Of course, in this application, the result would still lead to a failure of the concrete beam as the beam would only be prestressed so long as the cable did not elongate.

Derek

SS369

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Re: Looking for a knot that can be tensioned.
« Reply #32 on: March 23, 2014, 05:51:17 PM »
Looking at this challenge, considering the material to be used, I hate to state this, but I think knots are the wrong way to go, so far.  :(

I would consider a spliced sling where one end could go around the metal anchor bar (of as large a radius as possible) and the other end of the sling around a opposing wedge device that incorporates similar radius at the contact to rope face location.
The low slope wedges can generate a great deal of force. I have used them to lift houses that have settled foundations.

Attached is a crude drawing of what I am offering for your consideration.

SS
« Last Edit: March 23, 2014, 05:52:22 PM by SS369 »

DerekSmith

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Re: Looking for a knot that can be tensioned.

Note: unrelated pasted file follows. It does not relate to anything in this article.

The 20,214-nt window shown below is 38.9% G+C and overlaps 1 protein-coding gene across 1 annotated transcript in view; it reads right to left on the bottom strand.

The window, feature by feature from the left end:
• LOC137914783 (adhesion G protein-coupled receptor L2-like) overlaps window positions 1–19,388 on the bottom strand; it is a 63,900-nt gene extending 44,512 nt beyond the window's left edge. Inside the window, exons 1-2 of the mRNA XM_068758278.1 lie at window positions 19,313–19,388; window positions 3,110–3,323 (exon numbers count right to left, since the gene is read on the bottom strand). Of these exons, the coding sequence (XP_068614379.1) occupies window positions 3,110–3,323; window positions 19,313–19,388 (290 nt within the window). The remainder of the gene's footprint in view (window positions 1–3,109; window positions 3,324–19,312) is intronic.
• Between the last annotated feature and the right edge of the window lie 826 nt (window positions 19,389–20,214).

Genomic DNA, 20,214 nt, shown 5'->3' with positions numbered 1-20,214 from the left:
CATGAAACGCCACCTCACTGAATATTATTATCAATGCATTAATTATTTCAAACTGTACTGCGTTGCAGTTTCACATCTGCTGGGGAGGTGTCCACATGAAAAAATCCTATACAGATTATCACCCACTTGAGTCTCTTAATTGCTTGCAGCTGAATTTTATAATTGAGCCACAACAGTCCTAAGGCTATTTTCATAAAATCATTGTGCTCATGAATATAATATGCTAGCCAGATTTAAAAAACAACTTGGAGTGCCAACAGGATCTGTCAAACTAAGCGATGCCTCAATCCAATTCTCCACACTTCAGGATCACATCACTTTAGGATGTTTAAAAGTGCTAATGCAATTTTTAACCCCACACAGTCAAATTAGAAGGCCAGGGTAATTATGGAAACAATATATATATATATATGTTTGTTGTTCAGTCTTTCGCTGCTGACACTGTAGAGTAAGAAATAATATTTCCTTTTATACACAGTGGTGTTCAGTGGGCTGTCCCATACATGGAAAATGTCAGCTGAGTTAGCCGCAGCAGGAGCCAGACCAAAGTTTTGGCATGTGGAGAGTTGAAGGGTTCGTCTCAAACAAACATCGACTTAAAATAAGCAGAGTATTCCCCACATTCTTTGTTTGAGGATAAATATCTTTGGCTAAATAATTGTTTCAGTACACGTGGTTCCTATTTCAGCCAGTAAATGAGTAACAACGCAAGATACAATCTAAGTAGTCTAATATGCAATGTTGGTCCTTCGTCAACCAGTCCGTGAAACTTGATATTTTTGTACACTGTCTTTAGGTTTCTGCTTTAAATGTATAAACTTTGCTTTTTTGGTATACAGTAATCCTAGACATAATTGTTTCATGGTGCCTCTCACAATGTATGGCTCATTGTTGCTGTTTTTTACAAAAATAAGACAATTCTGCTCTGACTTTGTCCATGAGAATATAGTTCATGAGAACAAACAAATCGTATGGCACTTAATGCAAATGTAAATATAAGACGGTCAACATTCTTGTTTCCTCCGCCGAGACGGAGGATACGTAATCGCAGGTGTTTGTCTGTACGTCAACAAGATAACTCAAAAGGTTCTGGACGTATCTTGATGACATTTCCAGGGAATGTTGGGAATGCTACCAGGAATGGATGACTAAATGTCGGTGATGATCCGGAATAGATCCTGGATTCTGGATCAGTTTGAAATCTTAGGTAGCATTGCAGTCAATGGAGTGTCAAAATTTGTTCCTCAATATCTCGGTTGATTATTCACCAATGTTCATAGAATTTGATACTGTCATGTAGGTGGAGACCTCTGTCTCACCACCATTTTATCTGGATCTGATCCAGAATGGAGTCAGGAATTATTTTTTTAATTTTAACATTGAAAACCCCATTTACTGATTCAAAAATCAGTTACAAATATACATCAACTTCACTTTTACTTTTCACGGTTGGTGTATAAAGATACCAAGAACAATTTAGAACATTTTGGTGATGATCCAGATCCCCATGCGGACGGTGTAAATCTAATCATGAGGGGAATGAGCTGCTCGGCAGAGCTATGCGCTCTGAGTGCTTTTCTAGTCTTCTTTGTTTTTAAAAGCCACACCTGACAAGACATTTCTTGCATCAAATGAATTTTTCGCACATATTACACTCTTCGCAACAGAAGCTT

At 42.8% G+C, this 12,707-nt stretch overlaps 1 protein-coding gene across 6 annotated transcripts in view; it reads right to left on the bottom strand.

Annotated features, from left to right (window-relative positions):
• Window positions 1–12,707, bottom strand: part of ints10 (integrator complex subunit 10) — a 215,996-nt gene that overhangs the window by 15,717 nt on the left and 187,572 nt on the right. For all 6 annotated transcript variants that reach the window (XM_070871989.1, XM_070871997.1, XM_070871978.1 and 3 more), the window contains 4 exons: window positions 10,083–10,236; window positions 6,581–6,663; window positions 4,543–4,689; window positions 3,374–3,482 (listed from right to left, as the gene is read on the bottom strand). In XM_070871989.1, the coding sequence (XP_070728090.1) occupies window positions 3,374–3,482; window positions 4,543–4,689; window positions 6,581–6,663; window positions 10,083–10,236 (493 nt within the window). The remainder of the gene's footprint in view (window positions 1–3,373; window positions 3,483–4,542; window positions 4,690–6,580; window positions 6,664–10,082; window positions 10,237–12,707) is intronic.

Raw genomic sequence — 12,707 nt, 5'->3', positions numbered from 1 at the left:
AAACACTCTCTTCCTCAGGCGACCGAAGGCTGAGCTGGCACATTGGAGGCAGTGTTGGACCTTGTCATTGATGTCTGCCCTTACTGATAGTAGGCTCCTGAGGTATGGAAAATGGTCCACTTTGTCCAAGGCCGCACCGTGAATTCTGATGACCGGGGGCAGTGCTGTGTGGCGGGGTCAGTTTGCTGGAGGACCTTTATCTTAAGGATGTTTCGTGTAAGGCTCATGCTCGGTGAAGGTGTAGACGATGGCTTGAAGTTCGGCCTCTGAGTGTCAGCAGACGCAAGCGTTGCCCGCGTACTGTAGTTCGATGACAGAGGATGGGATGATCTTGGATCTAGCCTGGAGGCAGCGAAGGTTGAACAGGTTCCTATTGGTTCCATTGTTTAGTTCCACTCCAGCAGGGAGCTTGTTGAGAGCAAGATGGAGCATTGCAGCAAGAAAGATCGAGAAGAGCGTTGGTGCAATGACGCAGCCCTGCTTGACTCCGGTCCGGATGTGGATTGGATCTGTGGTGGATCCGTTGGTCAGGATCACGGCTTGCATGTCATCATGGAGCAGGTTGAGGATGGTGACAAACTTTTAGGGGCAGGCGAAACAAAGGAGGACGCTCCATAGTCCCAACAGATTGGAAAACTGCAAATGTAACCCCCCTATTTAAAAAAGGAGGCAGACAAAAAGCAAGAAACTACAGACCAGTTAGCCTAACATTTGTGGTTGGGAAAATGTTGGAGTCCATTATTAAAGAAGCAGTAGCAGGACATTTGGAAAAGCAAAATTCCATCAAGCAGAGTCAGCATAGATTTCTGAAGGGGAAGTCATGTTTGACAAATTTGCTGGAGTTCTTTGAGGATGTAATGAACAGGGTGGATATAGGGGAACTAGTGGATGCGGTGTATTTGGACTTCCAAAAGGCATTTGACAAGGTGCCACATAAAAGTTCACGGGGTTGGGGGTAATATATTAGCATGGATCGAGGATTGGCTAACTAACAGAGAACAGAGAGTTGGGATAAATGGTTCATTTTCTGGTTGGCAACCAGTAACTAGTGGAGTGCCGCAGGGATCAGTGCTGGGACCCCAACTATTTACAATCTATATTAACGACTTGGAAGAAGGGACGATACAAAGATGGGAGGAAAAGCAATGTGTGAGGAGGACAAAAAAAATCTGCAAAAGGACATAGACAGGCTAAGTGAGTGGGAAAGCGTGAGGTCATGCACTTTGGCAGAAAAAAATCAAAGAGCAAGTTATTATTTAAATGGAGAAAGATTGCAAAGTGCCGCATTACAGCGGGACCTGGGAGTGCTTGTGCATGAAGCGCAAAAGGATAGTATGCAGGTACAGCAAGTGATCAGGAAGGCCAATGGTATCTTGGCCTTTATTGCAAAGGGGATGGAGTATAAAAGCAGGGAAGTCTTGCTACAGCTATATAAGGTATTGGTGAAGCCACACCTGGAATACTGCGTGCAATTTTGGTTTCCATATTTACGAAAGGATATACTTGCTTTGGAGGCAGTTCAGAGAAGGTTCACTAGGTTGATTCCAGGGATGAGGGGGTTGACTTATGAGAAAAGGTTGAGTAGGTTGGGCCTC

« Reply #33 on: March 23, 2014, 08:10:55 PM »
I have to agree Scott,

But I would ask, what criteria would be taken into consideration in making the choice between spliced sling vs eyspliced braid?

I note that there are a huge array of uses for Amsteel Blue that use locked Brummel eyesplices.  Do these have some advantage over spliced slings?

One aspect of solution which came up in the discussions was the protection of the tensioning medium from damage when the beam is being located.  If the anchors sit on the end of the beam as you have depicted, then some sort of protective cap needs to be fitted.  Alternatively, one end at least could be recessed into the end of the beam, but it might be difficult to engineer a system of recessing both ends that also allows the use of wedges.  Any thoughts?